Book Review: Galal Amin’s Egyptians in the Mubarak Era

One might feel uneasy after reading Egypt and Egyptians in the Mubarak Era, the newly published book by prominent Egyptian scholar Galal Amin.

The selection of pre-revolutionary articles gives critical accounts of economic, social, political and cultural crises brought about by ousted President Mubarak’s policies. With a new preface, entitled “Egypt surprises itself” in reference to the revolution, Amin attempts to trace “important developments that took place in Egyptian society,” pushing people to revolt. His answers to the recurring question, “What brought about the revolution?” are, however, in many cases simplistic, vague or non-factual.

Current debates in Egypt mostly attribute chronic socio-cultural and economic problems to Mubarak’s three-decade autocratic rule. Amin seems to subscribe to this understanding, but many of the problems he addresses in Egypt and Egyptians in the Mubarak Era, such as the negative effects of economic liberalization and rise of social conservatism, are not Mubarak’s sole responsibility.

Both former presidents, Gamal Abdel Nasser (1952-1970) and Anwar Sadat (1970-1981), are responsible for certain problems that Mubarak inherited. But in Amin’s book, Mubarak receives all the blame.

An economics professor at the American University in Cairo, Amin is famous for his critical writings on Mubarak’s domestic and foreign policies. He is also an intellectual who regularly engages in religious and cultural debates.

In Egypt and Egyptians in the Mubarak Era, Amin uses the “soft state” theory developed by Swedish Nobel Laureate economist Gunnar Myrdal to explain the 25 January revolution. A “soft state” is one that’s unwilling to perform its main functions – namely preserving law and order – leaving mediocrity and lawlessness to prevail. According to Myrdal in his seminal 1968 book, Asian Drama, there’s no respect for the law in such a state, and breaking legal codes is the cultural norm.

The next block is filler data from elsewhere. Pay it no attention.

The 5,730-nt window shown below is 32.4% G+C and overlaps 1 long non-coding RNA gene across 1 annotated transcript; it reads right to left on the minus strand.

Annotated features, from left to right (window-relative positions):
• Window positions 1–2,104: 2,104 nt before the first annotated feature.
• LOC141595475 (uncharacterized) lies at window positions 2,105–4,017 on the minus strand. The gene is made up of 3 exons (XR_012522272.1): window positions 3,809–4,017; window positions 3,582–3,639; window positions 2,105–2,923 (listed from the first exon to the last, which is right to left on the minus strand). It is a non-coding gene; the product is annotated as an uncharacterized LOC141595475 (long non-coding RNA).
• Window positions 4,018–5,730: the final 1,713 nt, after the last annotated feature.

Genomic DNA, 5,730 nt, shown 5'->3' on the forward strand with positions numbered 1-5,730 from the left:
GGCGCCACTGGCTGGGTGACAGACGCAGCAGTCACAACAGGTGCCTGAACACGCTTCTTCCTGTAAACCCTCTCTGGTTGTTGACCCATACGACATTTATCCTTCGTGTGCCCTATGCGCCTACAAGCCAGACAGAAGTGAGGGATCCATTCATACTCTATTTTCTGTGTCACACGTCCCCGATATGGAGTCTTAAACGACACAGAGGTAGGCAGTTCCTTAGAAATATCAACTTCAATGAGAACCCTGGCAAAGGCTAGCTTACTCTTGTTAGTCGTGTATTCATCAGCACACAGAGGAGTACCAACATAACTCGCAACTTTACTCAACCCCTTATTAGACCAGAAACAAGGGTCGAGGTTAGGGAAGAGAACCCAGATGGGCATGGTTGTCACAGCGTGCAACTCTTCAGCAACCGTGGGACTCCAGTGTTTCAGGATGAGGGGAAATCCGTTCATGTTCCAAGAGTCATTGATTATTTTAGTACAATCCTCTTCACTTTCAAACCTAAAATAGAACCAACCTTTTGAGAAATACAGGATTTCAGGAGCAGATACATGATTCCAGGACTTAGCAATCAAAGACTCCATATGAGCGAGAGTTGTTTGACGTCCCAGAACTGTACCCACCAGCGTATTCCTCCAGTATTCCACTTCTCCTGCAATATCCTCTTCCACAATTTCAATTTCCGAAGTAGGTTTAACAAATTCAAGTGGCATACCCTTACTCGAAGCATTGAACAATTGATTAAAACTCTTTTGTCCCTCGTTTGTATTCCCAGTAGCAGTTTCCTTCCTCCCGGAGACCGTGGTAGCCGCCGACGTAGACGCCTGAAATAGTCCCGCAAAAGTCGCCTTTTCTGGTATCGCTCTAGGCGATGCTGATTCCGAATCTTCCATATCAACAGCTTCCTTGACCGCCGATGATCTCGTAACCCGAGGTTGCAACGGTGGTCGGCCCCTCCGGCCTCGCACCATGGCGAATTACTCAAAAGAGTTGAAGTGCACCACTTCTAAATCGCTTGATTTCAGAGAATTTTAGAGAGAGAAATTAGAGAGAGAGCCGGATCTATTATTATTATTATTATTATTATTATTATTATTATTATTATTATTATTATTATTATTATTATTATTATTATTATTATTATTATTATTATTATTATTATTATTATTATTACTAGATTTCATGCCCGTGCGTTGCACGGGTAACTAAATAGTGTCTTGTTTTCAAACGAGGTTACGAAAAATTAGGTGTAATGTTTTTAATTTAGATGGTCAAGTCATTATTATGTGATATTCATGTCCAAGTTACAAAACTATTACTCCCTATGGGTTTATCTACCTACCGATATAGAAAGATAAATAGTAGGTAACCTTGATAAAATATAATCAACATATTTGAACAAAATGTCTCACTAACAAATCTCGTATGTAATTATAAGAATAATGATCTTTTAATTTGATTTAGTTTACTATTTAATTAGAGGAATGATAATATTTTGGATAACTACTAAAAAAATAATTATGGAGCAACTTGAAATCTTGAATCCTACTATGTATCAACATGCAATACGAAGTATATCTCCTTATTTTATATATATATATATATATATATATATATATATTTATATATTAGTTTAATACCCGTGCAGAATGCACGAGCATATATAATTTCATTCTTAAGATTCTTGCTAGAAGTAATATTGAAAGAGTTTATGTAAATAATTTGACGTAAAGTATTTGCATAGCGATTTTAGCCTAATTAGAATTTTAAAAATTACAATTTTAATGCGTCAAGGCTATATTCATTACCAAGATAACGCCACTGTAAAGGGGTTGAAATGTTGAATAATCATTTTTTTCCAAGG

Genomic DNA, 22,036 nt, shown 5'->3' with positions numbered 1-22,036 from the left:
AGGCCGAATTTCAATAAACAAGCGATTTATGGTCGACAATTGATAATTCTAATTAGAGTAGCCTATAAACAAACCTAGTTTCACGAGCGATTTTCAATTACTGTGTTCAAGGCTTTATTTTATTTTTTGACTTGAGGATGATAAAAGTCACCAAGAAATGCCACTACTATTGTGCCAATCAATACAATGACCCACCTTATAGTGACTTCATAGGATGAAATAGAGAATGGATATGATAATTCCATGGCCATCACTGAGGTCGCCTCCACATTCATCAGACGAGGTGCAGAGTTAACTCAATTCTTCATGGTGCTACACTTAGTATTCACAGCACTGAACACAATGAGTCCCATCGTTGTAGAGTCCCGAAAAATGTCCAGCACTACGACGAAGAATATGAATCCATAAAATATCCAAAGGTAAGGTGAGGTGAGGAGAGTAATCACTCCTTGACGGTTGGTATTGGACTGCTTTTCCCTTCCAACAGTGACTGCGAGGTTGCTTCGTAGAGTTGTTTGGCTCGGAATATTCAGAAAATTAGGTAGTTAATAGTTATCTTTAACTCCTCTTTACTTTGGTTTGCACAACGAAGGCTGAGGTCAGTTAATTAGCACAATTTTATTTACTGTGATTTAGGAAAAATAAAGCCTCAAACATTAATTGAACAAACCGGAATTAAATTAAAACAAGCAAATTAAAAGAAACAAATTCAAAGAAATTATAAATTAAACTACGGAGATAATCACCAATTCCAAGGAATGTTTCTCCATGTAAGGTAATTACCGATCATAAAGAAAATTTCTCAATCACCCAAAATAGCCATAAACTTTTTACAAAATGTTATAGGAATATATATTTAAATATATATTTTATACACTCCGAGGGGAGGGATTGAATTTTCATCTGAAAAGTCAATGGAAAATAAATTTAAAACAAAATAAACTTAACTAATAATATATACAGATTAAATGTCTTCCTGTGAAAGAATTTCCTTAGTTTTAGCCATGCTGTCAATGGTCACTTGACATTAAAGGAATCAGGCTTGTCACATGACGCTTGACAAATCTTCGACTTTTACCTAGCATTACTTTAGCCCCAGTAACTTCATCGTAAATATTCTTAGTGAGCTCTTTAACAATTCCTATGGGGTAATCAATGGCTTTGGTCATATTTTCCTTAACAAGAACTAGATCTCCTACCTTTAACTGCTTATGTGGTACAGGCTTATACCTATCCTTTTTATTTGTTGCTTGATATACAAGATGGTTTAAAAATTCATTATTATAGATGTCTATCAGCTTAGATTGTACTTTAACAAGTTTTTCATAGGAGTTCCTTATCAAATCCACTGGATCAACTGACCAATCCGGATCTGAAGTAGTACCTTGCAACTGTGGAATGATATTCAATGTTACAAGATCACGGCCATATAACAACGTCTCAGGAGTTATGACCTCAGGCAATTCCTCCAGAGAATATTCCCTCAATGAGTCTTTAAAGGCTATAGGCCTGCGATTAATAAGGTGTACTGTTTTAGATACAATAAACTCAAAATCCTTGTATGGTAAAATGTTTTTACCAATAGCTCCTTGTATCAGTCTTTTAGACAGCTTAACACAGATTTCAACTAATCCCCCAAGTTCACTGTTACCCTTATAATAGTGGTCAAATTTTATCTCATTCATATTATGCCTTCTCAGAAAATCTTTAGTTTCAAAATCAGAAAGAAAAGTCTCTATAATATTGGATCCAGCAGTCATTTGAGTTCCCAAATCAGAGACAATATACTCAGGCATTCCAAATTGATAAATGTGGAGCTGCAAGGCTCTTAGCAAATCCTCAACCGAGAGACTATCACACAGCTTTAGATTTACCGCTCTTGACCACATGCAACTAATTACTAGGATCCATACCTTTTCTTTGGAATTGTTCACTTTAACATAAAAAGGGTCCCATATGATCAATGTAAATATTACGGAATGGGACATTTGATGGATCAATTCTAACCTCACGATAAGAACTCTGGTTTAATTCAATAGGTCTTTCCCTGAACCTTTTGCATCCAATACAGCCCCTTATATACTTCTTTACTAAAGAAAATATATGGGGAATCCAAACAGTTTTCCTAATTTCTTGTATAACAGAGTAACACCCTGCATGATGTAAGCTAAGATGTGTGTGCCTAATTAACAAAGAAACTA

Amin allocated his first chapter to this concept, touching upon the deterioration of the education and health systems, among other symptoms of the so-called soft state under Mubarak.

The most outstanding application of the theory to Egypt is an article by renowned Middle East expert John Waterbury published in the mid-1980s. In The “Soft State” and the Open Door: Egypt’s Experience with Economic Liberalization, 1974-1984, Waterbury argues that Egypt experienced symptoms of the "Soft State" under the Nasser regime, since he didn’t allow any kind of autonomous growth.

Amin, however, argues that Egypt started turning soft, so to speak, only under Sadat’s rule.

The book is rife with contradictions and arbitrary judgments, probably because the articles were written on different occasions and have no common thread.

For example, it is widely agreed that Egypt's top Sunni institution, Al-Azhar, has been losing its influence over the past century. Amin, on the other hand, argues that Al-Azhar’s major problem is that its clerics supported Mubarak. This argument might be true, but what surprised many was the significant participation of Al-Azhar imams in the revolution.

Amin’s popular book has a strong nostalgic tone.

In Egypt and Egyptians in the Mubarak Era, the same nostalgia Amin used in his popular book Whatever Happened to the Egyptians? dominates the text, although there have been some improvements in cultural and political conditions over the past few decades.

One case in point is the development of journalism and news media. Amin portrays a gloomy media landscape, with what he says is significant deterioration of both state-run and privately-owned newspapers. He argues that newspapers lost their great writers between the 1950s and 1980s.

This arbitrary judgment overlooks significant developments in Egyptian media, one of which is that journalists’ struggle made it possible to criticize the Egyptian president for the first time in the country's history under Mubarak. Starting in 2005, several private papers were established and continuously pushed boundaries by highlighting corruption and problems related to Mubarak’s policies.

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